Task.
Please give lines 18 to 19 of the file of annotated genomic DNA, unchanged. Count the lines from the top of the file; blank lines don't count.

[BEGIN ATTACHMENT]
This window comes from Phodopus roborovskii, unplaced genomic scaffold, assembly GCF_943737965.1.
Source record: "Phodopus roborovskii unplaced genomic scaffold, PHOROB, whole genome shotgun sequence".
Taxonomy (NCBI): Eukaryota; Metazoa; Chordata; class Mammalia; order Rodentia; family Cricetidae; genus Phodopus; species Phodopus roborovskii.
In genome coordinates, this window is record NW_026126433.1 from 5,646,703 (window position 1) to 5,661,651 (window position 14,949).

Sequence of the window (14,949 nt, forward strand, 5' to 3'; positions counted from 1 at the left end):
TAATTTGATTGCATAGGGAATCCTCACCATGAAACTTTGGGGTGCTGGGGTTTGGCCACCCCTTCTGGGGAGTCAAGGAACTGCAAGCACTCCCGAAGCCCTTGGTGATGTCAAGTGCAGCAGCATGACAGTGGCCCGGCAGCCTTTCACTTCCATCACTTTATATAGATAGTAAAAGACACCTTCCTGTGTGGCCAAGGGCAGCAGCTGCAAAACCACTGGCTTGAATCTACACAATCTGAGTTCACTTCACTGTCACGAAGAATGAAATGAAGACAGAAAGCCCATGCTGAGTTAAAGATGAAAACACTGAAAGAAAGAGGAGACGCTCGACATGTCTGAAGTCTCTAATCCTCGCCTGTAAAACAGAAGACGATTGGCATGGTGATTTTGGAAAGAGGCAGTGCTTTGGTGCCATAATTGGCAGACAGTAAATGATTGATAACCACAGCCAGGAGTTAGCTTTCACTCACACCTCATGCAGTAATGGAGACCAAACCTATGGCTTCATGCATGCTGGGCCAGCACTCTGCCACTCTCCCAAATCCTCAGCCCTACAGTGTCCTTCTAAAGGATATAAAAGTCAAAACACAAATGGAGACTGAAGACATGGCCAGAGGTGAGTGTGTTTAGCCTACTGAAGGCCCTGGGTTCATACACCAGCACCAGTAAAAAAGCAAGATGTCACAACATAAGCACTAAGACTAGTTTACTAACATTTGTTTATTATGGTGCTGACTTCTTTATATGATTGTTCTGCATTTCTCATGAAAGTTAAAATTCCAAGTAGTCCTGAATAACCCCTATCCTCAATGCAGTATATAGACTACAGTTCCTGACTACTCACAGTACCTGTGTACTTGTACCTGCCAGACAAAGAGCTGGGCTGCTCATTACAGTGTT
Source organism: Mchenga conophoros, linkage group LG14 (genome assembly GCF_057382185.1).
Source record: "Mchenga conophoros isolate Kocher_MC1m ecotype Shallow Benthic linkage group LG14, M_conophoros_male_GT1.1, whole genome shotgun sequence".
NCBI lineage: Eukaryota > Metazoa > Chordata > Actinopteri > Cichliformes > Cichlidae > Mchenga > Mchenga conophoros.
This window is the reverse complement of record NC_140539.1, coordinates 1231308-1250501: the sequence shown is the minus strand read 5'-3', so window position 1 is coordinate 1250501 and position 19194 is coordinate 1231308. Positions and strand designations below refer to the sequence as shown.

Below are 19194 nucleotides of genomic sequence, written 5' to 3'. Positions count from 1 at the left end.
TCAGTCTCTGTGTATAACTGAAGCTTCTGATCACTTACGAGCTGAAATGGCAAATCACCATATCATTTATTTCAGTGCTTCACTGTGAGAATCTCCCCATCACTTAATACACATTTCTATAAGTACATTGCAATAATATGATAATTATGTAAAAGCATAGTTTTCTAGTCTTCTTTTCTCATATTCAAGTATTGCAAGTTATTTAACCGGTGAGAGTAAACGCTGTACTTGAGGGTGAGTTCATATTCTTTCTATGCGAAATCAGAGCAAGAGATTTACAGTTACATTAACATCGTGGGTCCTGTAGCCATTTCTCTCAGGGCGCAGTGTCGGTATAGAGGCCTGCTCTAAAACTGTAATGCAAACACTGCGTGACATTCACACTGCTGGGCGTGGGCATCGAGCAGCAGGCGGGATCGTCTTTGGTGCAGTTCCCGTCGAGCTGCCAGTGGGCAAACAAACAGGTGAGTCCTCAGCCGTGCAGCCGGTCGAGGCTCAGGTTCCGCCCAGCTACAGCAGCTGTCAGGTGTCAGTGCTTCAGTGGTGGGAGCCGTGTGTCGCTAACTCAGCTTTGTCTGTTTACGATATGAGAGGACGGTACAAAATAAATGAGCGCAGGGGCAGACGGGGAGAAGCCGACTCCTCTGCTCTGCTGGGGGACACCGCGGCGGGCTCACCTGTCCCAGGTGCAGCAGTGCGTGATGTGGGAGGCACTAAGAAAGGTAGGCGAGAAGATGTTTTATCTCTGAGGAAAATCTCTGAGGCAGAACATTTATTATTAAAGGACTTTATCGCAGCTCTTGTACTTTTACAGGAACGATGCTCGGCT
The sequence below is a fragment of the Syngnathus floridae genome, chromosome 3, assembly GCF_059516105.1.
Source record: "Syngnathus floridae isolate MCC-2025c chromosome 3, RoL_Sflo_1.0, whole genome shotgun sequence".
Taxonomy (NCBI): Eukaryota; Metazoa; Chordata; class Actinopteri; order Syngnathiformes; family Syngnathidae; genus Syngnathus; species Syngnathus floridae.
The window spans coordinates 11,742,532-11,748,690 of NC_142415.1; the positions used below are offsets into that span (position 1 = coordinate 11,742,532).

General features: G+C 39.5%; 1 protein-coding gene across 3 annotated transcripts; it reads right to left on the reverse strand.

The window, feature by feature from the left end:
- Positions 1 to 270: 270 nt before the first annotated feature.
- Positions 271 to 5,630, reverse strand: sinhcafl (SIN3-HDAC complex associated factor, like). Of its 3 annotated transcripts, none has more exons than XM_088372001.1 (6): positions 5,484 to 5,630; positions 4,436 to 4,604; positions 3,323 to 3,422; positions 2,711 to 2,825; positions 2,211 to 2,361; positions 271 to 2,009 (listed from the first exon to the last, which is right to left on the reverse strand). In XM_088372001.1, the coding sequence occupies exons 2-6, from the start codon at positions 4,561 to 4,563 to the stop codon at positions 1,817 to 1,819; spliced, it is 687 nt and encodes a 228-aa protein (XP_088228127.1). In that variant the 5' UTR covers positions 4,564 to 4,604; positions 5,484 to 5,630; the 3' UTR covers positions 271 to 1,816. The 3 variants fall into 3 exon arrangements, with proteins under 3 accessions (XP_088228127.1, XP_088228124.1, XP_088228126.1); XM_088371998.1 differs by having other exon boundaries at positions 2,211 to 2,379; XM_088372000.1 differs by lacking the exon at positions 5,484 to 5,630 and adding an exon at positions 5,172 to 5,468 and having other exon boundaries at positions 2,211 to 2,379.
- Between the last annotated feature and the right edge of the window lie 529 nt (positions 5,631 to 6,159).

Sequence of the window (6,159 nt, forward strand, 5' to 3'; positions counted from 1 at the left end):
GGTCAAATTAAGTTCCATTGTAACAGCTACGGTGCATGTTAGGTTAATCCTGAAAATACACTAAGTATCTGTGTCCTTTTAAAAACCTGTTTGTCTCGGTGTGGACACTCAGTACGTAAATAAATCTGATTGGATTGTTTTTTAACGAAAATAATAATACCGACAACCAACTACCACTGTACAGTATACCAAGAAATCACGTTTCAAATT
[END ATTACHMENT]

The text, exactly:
The window, feature by feature from the left end:
- Positions 1 to 270: 270 nt before the first annotated feature.